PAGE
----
Even if we’ve been down that road before — and back again — there’s something about the promise of seeing results quickly (coupled with the glamour of eating like a waif celebrity) that makes us keep wanting to test it out for ourselves.

We’re a goal-oriented society, after all. Who cares that the process sucks if it’s only temporary?

In the spirit of female solidarity and all the Blueprint cleanses we’ll be back-ordering until the first beach day (and then regretting after the first BBQ), we’ve rounded up our favorite, hilarious and horrific diet stories.

Because we all have at least that one time*…

*Names have been changed to protect the privacy of contributors.

1. The Spoon Diet

“In college, right before spring break, my roommate and I decided to go on the Spoon Diet. We were literally allowed to eat anything that we could put on a spoon — soup, parfaits, yogurt, pudding.

“You’d think it would be fun (my preferred utensil is spoon), right? But it was the most miserable two weeks of my life.

“Instead of slowing down to eat, enjoying what I was eating or eating more of the right types of foods, I was literally shoveling parfait after parfait into my mouth as often as possible because I spent most of the day famished and angry at everyone.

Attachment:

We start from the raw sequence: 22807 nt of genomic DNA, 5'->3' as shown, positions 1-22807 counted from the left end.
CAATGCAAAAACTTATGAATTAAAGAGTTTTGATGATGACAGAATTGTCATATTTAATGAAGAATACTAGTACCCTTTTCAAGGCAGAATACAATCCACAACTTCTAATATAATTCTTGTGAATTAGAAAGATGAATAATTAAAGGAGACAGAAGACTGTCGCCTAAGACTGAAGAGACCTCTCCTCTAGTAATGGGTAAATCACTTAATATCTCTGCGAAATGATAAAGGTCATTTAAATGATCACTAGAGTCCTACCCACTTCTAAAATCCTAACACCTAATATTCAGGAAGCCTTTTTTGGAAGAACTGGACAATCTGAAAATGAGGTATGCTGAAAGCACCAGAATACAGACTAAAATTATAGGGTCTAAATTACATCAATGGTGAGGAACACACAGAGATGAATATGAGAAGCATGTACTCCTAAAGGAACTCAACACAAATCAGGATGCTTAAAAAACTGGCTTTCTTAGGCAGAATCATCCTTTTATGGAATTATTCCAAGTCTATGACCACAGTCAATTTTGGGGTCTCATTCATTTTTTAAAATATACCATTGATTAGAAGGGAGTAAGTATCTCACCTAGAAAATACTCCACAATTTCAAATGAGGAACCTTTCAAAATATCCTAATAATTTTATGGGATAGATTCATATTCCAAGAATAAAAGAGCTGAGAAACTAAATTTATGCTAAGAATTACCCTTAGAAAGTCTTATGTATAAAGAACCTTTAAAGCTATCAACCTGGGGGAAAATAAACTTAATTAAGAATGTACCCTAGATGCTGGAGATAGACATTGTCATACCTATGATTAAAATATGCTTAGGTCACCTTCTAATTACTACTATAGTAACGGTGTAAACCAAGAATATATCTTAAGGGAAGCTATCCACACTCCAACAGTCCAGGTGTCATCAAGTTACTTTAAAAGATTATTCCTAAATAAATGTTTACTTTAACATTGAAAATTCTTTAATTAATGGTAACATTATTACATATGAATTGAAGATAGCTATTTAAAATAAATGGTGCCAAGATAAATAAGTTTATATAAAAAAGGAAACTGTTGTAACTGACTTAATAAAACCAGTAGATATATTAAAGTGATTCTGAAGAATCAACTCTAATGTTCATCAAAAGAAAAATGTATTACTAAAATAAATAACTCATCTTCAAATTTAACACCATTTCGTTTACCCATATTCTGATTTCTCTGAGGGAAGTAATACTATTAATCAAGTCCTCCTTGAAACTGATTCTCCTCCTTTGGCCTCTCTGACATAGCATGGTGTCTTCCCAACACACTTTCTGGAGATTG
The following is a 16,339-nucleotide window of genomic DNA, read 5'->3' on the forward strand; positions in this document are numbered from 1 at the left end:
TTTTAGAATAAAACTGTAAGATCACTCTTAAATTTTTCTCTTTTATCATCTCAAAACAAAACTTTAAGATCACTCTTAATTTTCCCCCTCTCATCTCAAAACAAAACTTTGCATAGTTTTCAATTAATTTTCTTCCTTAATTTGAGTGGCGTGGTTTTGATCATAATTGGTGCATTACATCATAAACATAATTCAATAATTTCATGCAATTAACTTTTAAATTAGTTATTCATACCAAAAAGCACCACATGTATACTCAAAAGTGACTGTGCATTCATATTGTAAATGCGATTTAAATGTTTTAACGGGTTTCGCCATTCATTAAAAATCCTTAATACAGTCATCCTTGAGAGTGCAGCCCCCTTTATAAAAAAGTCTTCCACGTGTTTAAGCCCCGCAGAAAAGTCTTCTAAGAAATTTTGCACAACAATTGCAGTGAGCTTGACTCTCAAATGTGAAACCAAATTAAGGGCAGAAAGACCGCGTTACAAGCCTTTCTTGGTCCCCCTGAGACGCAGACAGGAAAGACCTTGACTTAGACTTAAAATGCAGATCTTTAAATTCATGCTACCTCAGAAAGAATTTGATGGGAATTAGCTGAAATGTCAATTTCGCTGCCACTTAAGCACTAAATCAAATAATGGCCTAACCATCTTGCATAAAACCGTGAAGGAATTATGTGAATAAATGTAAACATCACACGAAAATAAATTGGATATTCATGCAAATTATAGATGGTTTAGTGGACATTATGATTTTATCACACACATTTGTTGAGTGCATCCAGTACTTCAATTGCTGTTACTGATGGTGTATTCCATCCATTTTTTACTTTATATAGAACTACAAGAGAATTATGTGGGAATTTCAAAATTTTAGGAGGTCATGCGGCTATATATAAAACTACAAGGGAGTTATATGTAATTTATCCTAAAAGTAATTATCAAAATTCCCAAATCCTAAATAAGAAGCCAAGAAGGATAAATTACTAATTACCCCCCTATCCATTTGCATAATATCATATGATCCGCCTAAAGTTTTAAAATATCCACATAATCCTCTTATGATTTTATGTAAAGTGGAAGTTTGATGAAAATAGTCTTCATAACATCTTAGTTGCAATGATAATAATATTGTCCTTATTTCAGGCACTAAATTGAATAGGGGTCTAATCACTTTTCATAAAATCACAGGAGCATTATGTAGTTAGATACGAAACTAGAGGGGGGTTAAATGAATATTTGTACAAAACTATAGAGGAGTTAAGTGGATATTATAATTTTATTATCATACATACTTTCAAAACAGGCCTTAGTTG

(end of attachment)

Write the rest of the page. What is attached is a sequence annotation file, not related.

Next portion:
“Plus, chugging Natty Lights every night didn’t exactly fall on the Spoon Diet, but it was a liquid so, whatever, okay?”

– Katie, 26.

2. The South Beach Diet

“I just moved to Miami for work and was having trouble making new friends (Miami is cliquey like that). Between that, everyone around me walking around half-naked and having amazing bodies, and I was going through a breakup when I just moved to Miami. I was a prime diet candidate (Did I mention I was dating someone I worked with long distance to only have him break up with me when there was no distance?).

Needless to say, it was a rough time, and I dived deep into working out EVERY DAY.

“My diet of course was the South Beach diet. There are three phases to the South Beach diet: Phase 1 is mostly lean proteins, low-sugar vegetables, and nuts in moderation. No carbs or added sugar whatsoever. Phase 2 adds some grains back in, and Phase 3 shows you how to eat like a normal human being, but I never got this far. I told myself I’d make more of an impact if I stayed in Phase 1 forever.